In response to the PA claim that the decision to make the site accessible to people with disabilities encroached upon its jurisdiction, the court explained that over the years there have been multiple attempts on the side of the Israeli authorities to coordinate the work with the PA Municipality and the Waqf, but that both organizations have refused to respond. The Court noted that it was difficult to reconcile the fact that on the one hand the PA Municipality has refused to participate in making the site accessible, but on the other hand is complaining that the Israeli authorities had “usurped” its claimed authority and jurisdiction.

Rejecting the claim that the decision to make the Cave of the Patriarchs disabled accessible would breach the Protocol Concerning the Redeployment in Hebron, reached in January 1997 (see not below), the court adopted the reasoning of the District Court saying that maintaining the status quo of religious sites does not exclude carrying out essential works to make the sites disabled accessible.

Having rejected the previous arguments, the court noted that during the hearing the municipality had subsequently rescinded its objection to making the site disabled accessible, but had continued in their objection to the specific plans chosen. While noting, that on principle, the court does not serve as an alternative to the planning authorities, it nonetheless examined the different considerations taken into account - which included the engineering complexity, the environmental effect from an archeological/conservationist point of view, the ease of use, and the cost – and found them to be reasonable and in accordance with the law.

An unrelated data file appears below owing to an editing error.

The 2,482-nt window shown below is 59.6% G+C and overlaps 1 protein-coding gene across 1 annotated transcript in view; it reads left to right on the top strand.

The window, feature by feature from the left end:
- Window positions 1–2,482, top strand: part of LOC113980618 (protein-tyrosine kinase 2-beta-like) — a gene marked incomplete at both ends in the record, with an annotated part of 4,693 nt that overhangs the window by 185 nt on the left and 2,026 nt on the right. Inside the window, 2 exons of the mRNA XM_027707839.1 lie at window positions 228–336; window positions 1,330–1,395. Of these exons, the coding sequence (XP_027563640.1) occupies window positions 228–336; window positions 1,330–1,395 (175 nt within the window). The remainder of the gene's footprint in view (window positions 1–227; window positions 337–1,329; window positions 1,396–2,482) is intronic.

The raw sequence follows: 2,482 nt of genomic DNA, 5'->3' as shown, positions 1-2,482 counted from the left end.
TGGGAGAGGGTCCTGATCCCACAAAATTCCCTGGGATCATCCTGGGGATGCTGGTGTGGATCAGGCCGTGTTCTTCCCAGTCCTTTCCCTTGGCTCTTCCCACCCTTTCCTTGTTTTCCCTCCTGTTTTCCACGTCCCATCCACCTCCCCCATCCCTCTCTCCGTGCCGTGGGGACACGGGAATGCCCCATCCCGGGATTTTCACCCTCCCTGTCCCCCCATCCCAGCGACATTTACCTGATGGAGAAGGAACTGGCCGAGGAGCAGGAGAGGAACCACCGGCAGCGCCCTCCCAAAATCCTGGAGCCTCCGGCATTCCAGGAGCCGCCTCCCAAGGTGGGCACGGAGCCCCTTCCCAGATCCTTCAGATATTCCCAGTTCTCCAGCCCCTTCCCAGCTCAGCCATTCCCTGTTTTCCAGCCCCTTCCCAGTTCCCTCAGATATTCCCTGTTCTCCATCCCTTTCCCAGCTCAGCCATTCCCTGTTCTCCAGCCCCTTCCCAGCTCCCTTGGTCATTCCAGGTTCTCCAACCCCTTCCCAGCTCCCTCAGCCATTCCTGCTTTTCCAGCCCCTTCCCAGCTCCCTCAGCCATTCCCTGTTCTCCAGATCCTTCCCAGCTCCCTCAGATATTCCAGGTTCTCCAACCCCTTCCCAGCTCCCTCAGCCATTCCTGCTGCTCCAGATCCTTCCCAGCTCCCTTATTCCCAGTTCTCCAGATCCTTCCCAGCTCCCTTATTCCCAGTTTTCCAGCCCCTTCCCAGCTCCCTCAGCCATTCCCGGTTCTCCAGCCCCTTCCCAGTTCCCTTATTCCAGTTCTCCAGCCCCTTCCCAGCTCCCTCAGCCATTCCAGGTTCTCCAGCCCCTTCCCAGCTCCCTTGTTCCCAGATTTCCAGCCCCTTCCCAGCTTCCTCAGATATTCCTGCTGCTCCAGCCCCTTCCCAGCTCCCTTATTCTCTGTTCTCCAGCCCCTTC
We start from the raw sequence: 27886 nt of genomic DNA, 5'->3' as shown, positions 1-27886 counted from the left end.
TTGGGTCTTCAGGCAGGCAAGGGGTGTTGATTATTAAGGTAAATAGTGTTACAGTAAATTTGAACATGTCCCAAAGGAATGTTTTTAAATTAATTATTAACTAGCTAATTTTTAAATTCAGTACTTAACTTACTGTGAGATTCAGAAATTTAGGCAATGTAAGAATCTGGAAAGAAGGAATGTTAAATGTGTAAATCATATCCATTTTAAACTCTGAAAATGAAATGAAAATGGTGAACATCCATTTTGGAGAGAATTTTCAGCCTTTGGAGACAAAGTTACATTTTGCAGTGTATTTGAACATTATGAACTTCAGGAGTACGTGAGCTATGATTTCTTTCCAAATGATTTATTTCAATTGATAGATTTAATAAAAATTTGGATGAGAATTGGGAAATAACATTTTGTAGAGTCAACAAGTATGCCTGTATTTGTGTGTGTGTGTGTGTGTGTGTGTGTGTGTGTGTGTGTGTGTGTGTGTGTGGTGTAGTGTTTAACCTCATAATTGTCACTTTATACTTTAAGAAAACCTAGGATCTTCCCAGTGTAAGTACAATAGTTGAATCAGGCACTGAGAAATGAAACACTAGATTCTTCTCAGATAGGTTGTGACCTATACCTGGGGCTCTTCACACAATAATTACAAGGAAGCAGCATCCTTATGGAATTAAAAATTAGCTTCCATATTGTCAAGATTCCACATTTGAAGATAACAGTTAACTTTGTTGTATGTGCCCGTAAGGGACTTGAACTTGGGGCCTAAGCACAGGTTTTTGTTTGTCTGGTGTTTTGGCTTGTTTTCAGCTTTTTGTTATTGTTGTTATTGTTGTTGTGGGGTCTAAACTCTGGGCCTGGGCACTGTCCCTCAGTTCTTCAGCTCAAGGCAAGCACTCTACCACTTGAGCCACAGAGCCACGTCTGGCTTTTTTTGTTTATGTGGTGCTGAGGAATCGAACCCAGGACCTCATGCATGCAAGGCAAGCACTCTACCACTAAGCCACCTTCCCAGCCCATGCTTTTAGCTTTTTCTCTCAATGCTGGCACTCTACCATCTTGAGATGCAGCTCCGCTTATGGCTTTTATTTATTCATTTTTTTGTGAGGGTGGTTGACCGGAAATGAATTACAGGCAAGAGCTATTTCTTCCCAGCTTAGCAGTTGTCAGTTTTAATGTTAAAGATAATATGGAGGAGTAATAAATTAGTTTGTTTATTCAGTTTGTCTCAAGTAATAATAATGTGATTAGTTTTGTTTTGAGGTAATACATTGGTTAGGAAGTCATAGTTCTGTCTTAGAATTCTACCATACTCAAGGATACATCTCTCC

As regards the construction, the court also noted the commitment of the Israeli authorities that the work to construct the elevator shaft would be done carefully, using hand tools and under the constant guidance of the Staff Officer for Archeology.

Finally, the court noted that while on a day to day basis the use of the Cave of the Patriarchs is divided between Jews and Muslims - The Jews have regular access to the relatively small halls of Abraham and Sarah, Jacob and Leah and the court yard between them and the Muslims have access to the much larger hall of Isaac and Rebbeca and the surrounding courtyards (see floor plan below) – there are 10 days a year during which the entire Cave is used only by Muslims. On those days, in addition to the already existing disabled access to the hall of Isaac and Rebecca, the Muslim worshippers would also be able to use the new provisions.

As Palestinian Media Watch exposed, the PA rhetoric against the move to make the Cave of the Patriarchs disabled accessible, has even included accusing Israel committing a “war crime” and claiming that the move is “tantamount to igniting religious war.” While the PA claims that making the Cave of the Patriarchs accessible for the disabled is “Judaization” of the site, for an expanded history of the 3,000 year old Jewish presence in Hebron see this PMW report.

The Protocol Concerning the Redeployment in Hebron - As part of the Oslo Accords - the generic name for a series of agreements signed between Israel and the Palestine Liberation Organization – Israel agreed to establish the Palestinian Authority. Between 1994 and 1995, Israel transferred many powers and responsibilities, inter alia, for the main Palestinian cities in Gaza, Judea and Samaria to the PA. Considering its unique nature, Hebron was the exception. The redeployment of the Israeli forces from Hebron was only concluded in early 1997.